Opinion

Seniors are the ‘target of choice’ For COVID scammers

It may sound dismissive and insulting to say that the older you get the more susceptible you become to fraud, but a study published in the journal, Annals of Internal Medicine, found that “even cognitively intact older adults can have ‘functional’ changes that may render them financially vulnerable,” according to Rebecca Weber, CEO of the

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Congratulations, National Honor Society Inductees

By: Travis Naughton As I sat in the auditorium at Southern Boone High School last Sunday afternoon, watching my daughter Tiana and her classmates being inducted into National Honor Society, I recognized most of the masked faces of the new inductees. These were the same kids I taught nearly a decade ago, back when I

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The Sound of a Wild Snail Eating

By: Cathy Salter This spring, I re-read a tiny book that is simply beautiful. A few years ago an friend wrote, “You must read Elisabeth Tova Bailey’s book, “The Sound of a Wild Snail Eating.” Intrigued by the title and a reviewer’s description of the book as “the earthly adventures of a woman and a

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The debate over election laws

By: Jonathon Jain As Democrats describe proposed legislation as reminiscent of poll taxes and literacy tests, Republicans are defending the measures as necessary for election integrity. During a news conference Tuesday, House Minority Leader Crystal Quade, D-Springfield, accused Republicans of enacting legislation that would disproportionately harm Black Missourians and other people of color. The debate

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Hope, Love, & Grandbabies

By: Travis Naughton Although I imagined that it would happen when I was a little bit older, becoming a grandfather was always something that I had looked forward to. When my granddaughter Freya was born last September, I immediately discovered that there is never a wrong time to become a grandparent. Aside from the inconvenience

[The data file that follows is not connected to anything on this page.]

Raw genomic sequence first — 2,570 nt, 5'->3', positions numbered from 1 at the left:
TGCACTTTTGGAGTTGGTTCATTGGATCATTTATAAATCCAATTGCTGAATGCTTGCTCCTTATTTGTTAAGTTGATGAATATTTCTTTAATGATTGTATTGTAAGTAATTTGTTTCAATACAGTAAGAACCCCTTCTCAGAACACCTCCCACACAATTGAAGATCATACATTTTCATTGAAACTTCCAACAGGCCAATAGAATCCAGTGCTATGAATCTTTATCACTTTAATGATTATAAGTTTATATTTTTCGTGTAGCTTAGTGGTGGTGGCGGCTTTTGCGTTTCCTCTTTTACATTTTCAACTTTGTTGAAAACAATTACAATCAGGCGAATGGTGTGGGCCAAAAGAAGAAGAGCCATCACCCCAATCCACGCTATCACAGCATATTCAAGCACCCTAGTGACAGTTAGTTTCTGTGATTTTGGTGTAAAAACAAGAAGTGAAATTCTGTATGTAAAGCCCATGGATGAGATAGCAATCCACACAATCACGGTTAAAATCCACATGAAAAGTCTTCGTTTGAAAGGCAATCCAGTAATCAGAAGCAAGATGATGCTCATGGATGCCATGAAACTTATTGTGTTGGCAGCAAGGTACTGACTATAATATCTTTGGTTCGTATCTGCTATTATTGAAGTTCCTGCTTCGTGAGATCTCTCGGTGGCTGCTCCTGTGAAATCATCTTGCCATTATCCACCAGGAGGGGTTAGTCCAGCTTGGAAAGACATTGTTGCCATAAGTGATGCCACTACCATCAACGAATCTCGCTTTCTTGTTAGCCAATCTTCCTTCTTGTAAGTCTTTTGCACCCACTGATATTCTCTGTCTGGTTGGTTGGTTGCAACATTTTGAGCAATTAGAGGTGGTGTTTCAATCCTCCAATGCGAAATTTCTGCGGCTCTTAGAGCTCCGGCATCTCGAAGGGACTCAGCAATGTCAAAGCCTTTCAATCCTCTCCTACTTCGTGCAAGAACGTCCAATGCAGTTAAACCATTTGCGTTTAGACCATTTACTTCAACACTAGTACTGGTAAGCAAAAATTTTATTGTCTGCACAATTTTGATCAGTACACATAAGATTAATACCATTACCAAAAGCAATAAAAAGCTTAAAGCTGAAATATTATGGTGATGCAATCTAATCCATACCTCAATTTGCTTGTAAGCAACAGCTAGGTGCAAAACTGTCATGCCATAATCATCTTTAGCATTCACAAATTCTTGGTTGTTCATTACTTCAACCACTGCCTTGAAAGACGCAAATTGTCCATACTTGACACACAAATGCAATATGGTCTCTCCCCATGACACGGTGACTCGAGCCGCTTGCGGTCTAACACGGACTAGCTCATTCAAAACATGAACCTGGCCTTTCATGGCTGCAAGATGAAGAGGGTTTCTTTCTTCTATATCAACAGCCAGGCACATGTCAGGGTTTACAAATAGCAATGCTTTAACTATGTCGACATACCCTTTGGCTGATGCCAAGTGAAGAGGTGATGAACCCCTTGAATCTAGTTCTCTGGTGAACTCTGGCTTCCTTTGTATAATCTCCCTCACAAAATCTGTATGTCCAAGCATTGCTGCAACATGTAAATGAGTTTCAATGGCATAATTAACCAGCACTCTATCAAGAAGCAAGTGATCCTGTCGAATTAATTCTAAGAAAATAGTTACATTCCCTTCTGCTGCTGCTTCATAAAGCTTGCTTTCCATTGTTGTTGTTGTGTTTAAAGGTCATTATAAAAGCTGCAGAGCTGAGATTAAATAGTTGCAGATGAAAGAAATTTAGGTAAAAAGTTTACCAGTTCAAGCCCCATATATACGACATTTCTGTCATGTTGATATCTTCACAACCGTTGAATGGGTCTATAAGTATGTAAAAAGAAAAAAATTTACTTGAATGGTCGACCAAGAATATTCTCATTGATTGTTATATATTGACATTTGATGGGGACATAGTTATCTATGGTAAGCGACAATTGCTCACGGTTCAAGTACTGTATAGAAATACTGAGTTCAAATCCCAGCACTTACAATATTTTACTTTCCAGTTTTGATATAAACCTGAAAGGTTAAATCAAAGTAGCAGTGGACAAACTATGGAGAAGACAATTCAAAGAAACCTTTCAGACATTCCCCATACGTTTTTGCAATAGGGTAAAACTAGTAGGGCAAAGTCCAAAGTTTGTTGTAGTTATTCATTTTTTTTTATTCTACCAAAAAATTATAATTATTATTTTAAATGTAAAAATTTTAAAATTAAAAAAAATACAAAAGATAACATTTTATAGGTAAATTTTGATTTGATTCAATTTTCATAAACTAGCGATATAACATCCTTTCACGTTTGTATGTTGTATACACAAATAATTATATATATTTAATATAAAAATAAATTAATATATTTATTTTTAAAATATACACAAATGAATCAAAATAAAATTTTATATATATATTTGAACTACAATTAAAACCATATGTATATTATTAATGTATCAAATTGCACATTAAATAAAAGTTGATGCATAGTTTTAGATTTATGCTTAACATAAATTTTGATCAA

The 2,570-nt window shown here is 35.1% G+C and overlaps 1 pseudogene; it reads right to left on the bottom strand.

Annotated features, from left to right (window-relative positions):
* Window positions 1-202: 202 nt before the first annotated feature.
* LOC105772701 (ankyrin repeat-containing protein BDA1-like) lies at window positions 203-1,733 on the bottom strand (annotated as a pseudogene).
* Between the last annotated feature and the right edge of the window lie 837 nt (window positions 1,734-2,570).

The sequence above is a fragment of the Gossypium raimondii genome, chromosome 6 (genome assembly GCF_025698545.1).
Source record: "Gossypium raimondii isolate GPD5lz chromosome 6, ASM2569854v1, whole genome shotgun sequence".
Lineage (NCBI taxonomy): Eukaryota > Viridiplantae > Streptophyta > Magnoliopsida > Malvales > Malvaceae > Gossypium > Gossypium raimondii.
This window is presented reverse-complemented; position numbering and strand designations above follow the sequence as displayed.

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Tracing the Turkish Origins of Tulips and Quinces

By Cathy Salter In 2014 when the world was in a different place, I flew with a longtime friend to Istanbul. There is much about gardens that can be learned from a visit to Turkey. Why, one might ask, are tulips woven into a massive wool prayer rug in Istanbul’s Blue Mosque and so frequently

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National Library Week & School Library Month

By: Travis Naughton “Libraries show us anything is possible by encouraging a love of learning, discovery, and exploration.” –Natalie Portman, 2021 National Library Week Honorary Chair April 4-10 is National Library Week. I encourage everyone in Southern Boone County to take advantage of the amazing libraries located right here in our own backyard. According to

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President Garfield’s Dream Deferred

By Cathy Salter When Dwight D. Eisenhower was President of the United States and I was in the fourth grade, I memorized and could recite the names in full of every US President. I learned brief facts about the great ones and others who came and went from office having achieved little worth noting in

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Love & Medication

By: Travis Naughton When I was a stay-at-home parent, I took great pride in keeping a tidy house. I simply couldn’t stand the clutter associated with having kids. In the event that we would entertain guests in our home, my goal was to keep the common areas so completely devoid of toys and other toddler-related

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Imagining Our World in a Different Light

By Cathy Salter While thinning my library of books and magazines, I recently came upon a November 2008 issue of National Geographic. Like a nocturnal creature of habit momentarily mesmerized by unexpected light, I was instantly drawn into a luminous grid of lights radiating from the cover. In the photograph by Jim Richardson, streets electrified

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